Scenes from the Protests Seeking Justice for Trayvon Martin, and Justice for All

image of a black man and a black woman walking in the middle of other demonstrators
Trayvon Martin's parents Tracy Martin, left, and Sybrina Fulton, right, take part in the Million Hoodie March in Union Square Wednesday, March 21, 2012 in New York. [AP Photo]
image of a crowd of demonstrators from above
Supporters of Trayvon Martin march through Union Square during the Million Hoodie March. Thousands of protesters turned out to demonstrate against the killing of the black unarmed teenager by a white neighborhood watch captain. [Getty Images]
image of a group of protestors, one of whom, a black man, is holding a sign with an image of Trayvon Martin, reading 'We Are All Trayvon Martin'
Supporters of Trayvon Martin rally in Union Square during the Million Hoodie March in New York City. The protesters marched through the streets after holding a large rally in Union Square. [Getty Images]
image of the hand of a young black person holding up a bottle of iced tea and a bag of Skittles
A protester holds a bottle of Ice tea and Skittles which is what the 17-year-old Trayvon Martin is reported to have been carrying when he was killed by neighborhood watch person, George Zimmerman on February 26 in Sanford, Florida. [Getty Images]
That last picture. When I came to that last picture in the wire photos, I just collapsed into great heaving sobs. These are the things this child was carrying.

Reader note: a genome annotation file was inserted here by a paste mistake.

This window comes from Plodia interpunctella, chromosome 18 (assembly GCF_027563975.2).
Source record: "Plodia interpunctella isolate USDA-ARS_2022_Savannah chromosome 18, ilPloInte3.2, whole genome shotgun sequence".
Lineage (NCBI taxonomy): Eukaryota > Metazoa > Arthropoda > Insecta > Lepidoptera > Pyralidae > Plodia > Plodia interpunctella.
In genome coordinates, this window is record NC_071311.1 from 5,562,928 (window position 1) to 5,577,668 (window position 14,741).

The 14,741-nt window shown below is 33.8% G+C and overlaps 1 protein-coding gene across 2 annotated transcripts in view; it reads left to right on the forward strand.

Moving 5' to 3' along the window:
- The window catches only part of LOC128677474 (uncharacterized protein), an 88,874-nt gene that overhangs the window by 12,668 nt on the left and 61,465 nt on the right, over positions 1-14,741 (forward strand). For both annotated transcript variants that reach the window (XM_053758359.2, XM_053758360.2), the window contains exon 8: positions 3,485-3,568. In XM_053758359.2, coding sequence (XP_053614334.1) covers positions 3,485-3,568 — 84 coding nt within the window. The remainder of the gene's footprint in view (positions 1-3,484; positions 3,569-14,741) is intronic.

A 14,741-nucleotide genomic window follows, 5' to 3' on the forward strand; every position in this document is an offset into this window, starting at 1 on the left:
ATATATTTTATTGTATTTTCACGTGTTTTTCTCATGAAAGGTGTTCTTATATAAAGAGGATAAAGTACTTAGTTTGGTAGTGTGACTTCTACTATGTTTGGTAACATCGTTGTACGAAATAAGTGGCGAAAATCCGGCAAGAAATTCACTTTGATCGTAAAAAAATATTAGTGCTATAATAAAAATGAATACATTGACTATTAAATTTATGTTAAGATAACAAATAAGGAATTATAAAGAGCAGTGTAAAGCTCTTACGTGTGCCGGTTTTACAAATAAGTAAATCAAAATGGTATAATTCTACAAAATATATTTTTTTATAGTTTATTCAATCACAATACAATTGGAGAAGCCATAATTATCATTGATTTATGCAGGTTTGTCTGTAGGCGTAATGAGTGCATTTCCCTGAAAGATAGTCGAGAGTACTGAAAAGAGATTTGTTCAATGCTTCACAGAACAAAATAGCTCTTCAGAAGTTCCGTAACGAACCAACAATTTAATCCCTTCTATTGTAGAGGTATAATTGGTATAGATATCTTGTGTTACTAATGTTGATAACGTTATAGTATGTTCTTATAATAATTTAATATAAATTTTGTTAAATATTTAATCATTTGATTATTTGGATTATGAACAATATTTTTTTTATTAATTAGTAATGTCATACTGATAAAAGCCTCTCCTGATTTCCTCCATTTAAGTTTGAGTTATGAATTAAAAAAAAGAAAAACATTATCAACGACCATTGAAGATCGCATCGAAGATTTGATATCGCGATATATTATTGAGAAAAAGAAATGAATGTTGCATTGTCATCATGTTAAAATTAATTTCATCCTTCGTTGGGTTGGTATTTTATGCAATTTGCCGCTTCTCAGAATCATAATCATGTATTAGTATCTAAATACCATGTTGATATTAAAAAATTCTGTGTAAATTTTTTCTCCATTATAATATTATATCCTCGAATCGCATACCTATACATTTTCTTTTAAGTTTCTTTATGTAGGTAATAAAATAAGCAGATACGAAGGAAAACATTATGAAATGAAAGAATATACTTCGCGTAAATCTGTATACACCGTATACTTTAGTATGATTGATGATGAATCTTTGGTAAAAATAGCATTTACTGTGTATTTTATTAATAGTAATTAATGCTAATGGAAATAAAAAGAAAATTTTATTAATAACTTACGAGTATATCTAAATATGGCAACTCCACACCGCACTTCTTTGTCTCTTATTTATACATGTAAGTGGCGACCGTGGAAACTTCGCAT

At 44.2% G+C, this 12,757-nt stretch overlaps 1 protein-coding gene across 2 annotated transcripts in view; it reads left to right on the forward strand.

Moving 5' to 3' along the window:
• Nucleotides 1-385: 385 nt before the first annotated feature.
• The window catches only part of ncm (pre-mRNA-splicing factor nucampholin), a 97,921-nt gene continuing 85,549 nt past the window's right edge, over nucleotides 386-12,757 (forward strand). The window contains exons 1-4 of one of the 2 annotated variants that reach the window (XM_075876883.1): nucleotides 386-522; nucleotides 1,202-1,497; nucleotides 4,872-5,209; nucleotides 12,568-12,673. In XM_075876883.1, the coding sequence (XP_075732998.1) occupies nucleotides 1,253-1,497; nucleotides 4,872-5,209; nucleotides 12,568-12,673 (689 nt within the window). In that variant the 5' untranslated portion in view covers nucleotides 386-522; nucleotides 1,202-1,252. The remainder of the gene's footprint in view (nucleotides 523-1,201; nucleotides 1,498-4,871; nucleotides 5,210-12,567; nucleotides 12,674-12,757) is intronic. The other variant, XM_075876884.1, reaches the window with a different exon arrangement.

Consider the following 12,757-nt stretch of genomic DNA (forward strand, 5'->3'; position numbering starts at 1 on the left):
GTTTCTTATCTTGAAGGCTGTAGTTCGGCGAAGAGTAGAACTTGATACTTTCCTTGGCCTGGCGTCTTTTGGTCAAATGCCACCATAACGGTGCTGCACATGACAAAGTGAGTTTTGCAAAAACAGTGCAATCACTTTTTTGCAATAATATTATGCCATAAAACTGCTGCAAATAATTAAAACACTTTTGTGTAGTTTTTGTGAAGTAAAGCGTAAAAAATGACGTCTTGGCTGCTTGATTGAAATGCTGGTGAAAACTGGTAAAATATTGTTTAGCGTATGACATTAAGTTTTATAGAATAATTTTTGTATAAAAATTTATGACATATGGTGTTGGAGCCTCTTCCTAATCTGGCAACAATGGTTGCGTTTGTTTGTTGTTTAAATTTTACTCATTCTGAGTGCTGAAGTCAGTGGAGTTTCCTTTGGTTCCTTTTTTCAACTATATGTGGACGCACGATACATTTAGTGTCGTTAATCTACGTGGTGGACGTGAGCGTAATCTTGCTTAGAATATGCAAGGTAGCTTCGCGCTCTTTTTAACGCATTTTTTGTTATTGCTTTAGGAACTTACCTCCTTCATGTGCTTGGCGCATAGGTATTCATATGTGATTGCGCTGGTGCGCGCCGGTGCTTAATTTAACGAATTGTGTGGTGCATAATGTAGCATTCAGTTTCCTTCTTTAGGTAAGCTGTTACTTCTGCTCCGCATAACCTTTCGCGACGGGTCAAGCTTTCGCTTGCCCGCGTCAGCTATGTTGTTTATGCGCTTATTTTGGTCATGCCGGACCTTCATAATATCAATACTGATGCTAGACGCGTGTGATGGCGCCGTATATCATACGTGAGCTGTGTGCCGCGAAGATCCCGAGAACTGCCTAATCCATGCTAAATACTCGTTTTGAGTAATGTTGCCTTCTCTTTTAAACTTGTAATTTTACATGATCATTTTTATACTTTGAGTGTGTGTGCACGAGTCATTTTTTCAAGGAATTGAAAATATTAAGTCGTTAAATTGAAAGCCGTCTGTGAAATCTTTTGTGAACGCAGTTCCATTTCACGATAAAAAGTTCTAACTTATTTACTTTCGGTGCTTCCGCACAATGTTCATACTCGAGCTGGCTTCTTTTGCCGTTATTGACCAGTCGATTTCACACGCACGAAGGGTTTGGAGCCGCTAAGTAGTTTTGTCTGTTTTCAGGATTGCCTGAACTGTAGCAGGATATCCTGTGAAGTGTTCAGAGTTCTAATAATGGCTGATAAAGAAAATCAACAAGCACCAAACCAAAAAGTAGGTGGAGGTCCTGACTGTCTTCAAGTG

Relatedly: University of Notre Dame and Purdue University researchers have identified a "phantom gun phenomenon," finding that the "mere act of holding a gun makes it more likely that you will perceive an object as a gun."

In a decent culture where gun ownership wasn't prioritized over virtually every other Constitutional right, that sort of finding would immediately call into question the wisdom of "Stand Your Ground" laws. If "holding a firearm makes you more likely to see innocuous objects as guns," that means "Stand Your Ground" laws will inevitably result in "mistaking" iced tea and Skittles for a gun, especially in combination with the additionally perception-altering effects of racism.

Of course, opponents of "Stand Your Ground" legislation did predict this would happen. But dirty hippies are always, always, to be ignored, never mind how many bodies get racked up in foreign wars or domestic streets.

Finally, a piece of highly recommended reading: Danielle Belton's "No Apologies: On The Killing of Trayvon Martin and Being 'Good'."

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